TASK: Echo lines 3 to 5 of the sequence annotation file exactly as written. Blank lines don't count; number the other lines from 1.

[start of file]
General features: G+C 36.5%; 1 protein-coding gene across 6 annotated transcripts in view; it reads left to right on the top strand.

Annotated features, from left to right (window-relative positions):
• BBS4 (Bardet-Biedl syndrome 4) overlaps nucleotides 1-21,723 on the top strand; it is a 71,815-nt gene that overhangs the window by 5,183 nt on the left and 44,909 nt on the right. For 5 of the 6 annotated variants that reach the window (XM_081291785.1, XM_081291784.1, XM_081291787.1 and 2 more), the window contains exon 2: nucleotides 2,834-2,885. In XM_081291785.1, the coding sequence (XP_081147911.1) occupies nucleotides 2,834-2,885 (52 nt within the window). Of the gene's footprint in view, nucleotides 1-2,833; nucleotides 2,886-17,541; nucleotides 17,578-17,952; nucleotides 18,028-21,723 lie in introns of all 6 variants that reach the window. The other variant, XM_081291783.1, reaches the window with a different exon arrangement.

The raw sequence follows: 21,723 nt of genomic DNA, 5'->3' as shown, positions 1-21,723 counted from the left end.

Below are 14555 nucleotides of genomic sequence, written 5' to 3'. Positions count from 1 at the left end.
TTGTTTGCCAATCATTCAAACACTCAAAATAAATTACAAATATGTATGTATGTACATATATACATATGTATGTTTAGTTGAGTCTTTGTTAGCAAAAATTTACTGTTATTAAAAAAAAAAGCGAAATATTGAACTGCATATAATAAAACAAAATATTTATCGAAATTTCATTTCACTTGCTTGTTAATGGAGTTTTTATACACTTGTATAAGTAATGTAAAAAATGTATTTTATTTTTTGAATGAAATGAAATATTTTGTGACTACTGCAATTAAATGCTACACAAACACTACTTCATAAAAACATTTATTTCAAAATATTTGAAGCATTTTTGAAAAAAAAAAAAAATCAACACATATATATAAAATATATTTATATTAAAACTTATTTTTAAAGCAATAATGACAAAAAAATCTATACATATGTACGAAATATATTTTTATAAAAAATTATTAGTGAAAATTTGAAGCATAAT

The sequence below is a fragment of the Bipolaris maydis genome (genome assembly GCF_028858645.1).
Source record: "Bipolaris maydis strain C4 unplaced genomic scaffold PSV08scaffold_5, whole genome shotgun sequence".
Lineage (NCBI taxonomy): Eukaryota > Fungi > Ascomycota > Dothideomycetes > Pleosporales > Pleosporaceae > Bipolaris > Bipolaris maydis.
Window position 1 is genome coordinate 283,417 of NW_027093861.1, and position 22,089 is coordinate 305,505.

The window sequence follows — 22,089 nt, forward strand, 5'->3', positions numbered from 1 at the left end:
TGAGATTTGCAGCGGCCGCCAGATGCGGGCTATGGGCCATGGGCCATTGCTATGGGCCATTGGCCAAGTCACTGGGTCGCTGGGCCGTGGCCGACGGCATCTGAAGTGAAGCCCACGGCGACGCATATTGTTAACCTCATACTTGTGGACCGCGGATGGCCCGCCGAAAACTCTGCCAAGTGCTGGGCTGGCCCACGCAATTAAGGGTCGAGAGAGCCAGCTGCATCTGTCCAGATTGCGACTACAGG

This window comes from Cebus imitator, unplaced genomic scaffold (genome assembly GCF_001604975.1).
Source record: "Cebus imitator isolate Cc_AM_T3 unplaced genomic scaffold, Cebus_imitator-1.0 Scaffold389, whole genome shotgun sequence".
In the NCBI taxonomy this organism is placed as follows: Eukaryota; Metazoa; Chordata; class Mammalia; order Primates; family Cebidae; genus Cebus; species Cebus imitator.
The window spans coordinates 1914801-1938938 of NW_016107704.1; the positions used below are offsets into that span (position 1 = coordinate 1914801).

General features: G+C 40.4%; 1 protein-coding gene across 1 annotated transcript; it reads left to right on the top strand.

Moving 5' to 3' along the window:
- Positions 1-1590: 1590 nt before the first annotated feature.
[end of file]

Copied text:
• BBS4 (Bardet-Biedl syndrome 4) overlaps nucleotides 1-21,723 on the top strand; it is a 71,815-nt gene that overhangs the window by 5,183 nt on the left and 44,909 nt on the right. For 5 of the 6 annotated variants that reach the window (XM_081291785.1, XM_081291784.1, XM_081291787.1 and 2 more), the window contains exon 2: nucleotides 2,834-2,885. In XM_081291785.1, the coding sequence (XP_081147911.1) occupies nucleotides 2,834-2,885 (52 nt within the window). Of the gene's footprint in view, nucleotides 1-2,833; nucleotides 2,886-17,541; nucleotides 17,578-17,952; nucleotides 18,028-21,723 lie in introns of all 6 variants that reach the window. The other variant, XM_081291783.1, reaches the window with a different exon arrangement.

The raw sequence follows: 21,723 nt of genomic DNA, 5'->3' as shown, positions 1-21,723 counted from the left end.

Below are 14555 nucleotides of genomic sequence, written 5' to 3'. Positions count from 1 at the left end.